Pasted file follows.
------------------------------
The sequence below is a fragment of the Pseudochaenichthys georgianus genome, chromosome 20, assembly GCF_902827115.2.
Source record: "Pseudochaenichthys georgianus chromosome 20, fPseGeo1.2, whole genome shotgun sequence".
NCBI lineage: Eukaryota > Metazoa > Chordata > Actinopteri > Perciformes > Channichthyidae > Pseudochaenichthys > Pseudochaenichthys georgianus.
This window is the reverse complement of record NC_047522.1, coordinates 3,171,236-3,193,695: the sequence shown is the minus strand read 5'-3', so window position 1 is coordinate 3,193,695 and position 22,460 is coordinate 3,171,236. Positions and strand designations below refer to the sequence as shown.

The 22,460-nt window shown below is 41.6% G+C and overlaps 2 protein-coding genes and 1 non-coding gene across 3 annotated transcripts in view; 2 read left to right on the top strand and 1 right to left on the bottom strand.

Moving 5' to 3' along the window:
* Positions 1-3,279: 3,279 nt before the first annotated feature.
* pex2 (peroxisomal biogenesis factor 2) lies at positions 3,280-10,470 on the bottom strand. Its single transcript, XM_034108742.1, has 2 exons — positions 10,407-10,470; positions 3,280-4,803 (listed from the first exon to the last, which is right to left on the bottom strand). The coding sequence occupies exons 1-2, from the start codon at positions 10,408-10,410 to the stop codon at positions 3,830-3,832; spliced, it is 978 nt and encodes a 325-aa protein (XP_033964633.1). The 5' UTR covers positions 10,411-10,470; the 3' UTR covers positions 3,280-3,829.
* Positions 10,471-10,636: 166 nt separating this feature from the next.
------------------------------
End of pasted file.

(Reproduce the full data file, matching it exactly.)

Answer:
The sequence below is a fragment of the Pseudochaenichthys georgianus genome, chromosome 20, assembly GCF_902827115.2.
Source record: "Pseudochaenichthys georgianus chromosome 20, fPseGeo1.2, whole genome shotgun sequence".
NCBI lineage: Eukaryota > Metazoa > Chordata > Actinopteri > Perciformes > Channichthyidae > Pseudochaenichthys > Pseudochaenichthys georgianus.
This window is the reverse complement of record NC_047522.1, coordinates 3,171,236-3,193,695: the sequence shown is the minus strand read 5'-3', so window position 1 is coordinate 3,193,695 and position 22,460 is coordinate 3,171,236. Positions and strand designations below refer to the sequence as shown.

The 22,460-nt window shown below is 41.6% G+C and overlaps 2 protein-coding genes and 1 non-coding gene across 3 annotated transcripts in view; 2 read left to right on the top strand and 1 right to left on the bottom strand.

Moving 5' to 3' along the window:
* Positions 1-3,279: 3,279 nt before the first annotated feature.
* pex2 (peroxisomal biogenesis factor 2) lies at positions 3,280-10,470 on the bottom strand. Its single transcript, XM_034108742.1, has 2 exons — positions 10,407-10,470; positions 3,280-4,803 (listed from the first exon to the last, which is right to left on the bottom strand). The coding sequence occupies exons 1-2, from the start codon at positions 10,408-10,410 to the stop codon at positions 3,830-3,832; spliced, it is 978 nt and encodes a 325-aa protein (XP_033964633.1). The 5' UTR covers positions 10,411-10,470; the 3' UTR covers positions 3,280-3,829.
* Positions 10,471-10,636: 166 nt separating this feature from the next.